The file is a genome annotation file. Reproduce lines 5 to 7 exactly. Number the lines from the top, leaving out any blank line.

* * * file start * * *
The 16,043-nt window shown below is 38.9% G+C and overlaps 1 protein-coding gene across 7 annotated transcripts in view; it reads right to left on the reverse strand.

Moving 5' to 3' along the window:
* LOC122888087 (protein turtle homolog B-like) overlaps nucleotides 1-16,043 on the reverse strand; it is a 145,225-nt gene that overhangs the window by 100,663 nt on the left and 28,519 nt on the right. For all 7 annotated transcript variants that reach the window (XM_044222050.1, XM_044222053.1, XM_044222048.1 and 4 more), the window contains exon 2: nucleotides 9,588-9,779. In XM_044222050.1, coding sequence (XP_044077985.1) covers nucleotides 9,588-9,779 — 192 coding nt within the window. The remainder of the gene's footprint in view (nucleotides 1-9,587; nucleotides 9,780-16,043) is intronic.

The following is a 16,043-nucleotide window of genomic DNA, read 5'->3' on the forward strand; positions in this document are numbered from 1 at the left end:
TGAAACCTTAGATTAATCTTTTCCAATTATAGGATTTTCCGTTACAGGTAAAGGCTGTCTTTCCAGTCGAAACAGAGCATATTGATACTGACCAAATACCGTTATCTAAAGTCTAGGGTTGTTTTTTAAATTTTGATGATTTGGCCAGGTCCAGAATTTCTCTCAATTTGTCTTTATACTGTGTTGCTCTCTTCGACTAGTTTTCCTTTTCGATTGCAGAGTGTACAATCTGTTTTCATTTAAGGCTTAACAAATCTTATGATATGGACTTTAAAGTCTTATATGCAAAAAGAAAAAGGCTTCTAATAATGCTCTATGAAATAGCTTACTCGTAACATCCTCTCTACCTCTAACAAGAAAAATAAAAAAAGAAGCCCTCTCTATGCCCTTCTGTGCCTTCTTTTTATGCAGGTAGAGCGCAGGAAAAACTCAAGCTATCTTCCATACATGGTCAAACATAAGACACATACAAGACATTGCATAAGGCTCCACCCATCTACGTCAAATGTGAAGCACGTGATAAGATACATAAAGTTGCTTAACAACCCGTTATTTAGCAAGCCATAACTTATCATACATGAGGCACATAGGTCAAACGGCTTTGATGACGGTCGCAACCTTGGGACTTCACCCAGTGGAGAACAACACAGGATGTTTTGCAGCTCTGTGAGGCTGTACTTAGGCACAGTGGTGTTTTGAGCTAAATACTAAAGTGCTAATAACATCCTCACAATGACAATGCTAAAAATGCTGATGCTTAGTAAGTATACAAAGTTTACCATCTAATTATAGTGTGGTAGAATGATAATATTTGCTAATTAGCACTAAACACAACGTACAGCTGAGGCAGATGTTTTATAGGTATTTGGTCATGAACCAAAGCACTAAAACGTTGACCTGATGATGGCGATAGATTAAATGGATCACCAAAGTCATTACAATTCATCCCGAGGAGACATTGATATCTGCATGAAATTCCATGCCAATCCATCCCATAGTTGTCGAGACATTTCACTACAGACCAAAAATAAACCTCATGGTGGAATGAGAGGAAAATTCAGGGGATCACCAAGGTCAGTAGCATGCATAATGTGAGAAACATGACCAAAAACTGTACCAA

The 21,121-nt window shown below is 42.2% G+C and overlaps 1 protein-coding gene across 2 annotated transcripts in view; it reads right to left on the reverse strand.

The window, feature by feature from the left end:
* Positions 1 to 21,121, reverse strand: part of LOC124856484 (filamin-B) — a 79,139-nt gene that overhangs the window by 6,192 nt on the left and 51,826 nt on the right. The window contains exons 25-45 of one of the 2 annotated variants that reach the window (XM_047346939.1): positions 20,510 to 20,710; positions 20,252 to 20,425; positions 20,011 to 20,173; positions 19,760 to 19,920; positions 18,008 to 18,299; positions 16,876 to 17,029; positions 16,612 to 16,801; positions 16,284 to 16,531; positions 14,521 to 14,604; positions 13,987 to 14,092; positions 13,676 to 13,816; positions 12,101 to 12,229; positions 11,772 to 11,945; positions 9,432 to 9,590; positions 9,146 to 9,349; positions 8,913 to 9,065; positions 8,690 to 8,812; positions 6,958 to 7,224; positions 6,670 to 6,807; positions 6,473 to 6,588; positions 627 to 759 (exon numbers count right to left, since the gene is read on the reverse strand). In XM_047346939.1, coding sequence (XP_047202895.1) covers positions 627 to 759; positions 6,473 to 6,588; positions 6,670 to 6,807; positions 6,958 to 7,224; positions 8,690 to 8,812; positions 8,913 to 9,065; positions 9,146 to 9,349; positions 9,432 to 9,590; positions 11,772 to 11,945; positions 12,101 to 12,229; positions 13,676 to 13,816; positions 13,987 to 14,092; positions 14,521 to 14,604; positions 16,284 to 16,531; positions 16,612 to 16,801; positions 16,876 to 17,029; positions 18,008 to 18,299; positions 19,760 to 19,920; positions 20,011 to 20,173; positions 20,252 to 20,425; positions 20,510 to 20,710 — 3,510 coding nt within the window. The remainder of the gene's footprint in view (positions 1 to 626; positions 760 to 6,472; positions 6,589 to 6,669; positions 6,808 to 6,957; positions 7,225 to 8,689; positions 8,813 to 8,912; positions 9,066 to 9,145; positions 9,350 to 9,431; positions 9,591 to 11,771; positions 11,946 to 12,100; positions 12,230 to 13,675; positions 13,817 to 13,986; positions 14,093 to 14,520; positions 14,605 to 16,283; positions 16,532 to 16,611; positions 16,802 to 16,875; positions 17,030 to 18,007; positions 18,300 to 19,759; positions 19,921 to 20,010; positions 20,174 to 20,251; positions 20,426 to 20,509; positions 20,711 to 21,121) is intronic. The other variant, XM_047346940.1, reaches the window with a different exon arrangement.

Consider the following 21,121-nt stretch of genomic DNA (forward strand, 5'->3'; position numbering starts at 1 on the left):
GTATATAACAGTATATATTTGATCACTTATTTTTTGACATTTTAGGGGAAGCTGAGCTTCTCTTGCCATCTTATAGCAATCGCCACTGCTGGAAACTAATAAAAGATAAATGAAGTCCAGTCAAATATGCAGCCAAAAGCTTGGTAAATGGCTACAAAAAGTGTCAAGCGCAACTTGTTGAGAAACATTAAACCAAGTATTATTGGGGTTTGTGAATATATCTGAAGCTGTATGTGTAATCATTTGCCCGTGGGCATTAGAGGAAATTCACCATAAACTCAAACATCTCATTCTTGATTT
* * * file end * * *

TGAAACCTTAGATTAATCTTTTCCAATTATAGGATTTTCCGTTACAGGTAAAGGCTGTCTTTCCAGTCGAAACAGAGCATATTGATACTGACCAAATACCGTTATCTAAAGTCTAGGGTTGTTTTTTAAATTTTGATGATTTGGCCAGGTCCAGAATTTCTCTCAATTTGTCTTTATACTGTGTTGCTCTCTTCGACTAGTTTTCCTTTTCGATTGCAGAGTGTACAATCTGTTTTCATTTAAGGCTTAACAAATCTTATGATATGGACTTTAAAGTCTTATATGCAAAAAGAAAAAGGCTTCTAATAATGCTCTATGAAATAGCTTACTCGTAACATCCTCTCTACCTCTAACAAGAAAAATAAAAAAAGAAGCCCTCTCTATGCCCTTCTGTGCCTTCTTTTTATGCAGGTAGAGCGCAGGAAAAACTCAAGCTATCTTCCATACATGGTCAAACATAAGACACATACAAGACATTGCATAAGGCTCCACCCATCTACGTCAAATGTGAAGCACGTGATAAGATACATAAAGTTGCTTAACAACCCGTTATTTAGCAAGCCATAACTTATCATACATGAGGCACATAGGTCAAACGGCTTTGATGACGGTCGCAACCTTGGGACTTCACCCAGTGGAGAACAACACAGGATGTTTTGCAGCTCTGTGAGGCTGTACTTAGGCACAGTGGTGTTTTGAGCTAAATACTAAAGTGCTAATAACATCCTCACAATGACAATGCTAAAAATGCTGATGCTTAGTAAGTATACAAAGTTTACCATCTAATTATAGTGTGGTAGAATGATAATATTTGCTAATTAGCACTAAACACAACGTACAGCTGAGGCAGATGTTTTATAGGTATTTGGTCATGAACCAAAGCACTAAAACGTTGACCTGATGATGGCGATAGATTAAATGGATCACCAAAGTCATTACAATTCATCCCGAGGAGACATTGATATCTGCATGAAATTCCATGCCAATCCATCCCATAGTTGTCGAGACATTTCACTACAGACCAAAAATAAACCTCATGGTGGAATGAGAGGAAAATTCAGGGGATCACCAAGGTCAGTAGCATGCATAATGTGAGAAACATGACCAAAAACTGTACCAA

The 21,121-nt window shown below is 42.2% G+C and overlaps 1 protein-coding gene across 2 annotated transcripts in view; it reads right to left on the reverse strand.

The window, feature by feature from the left end: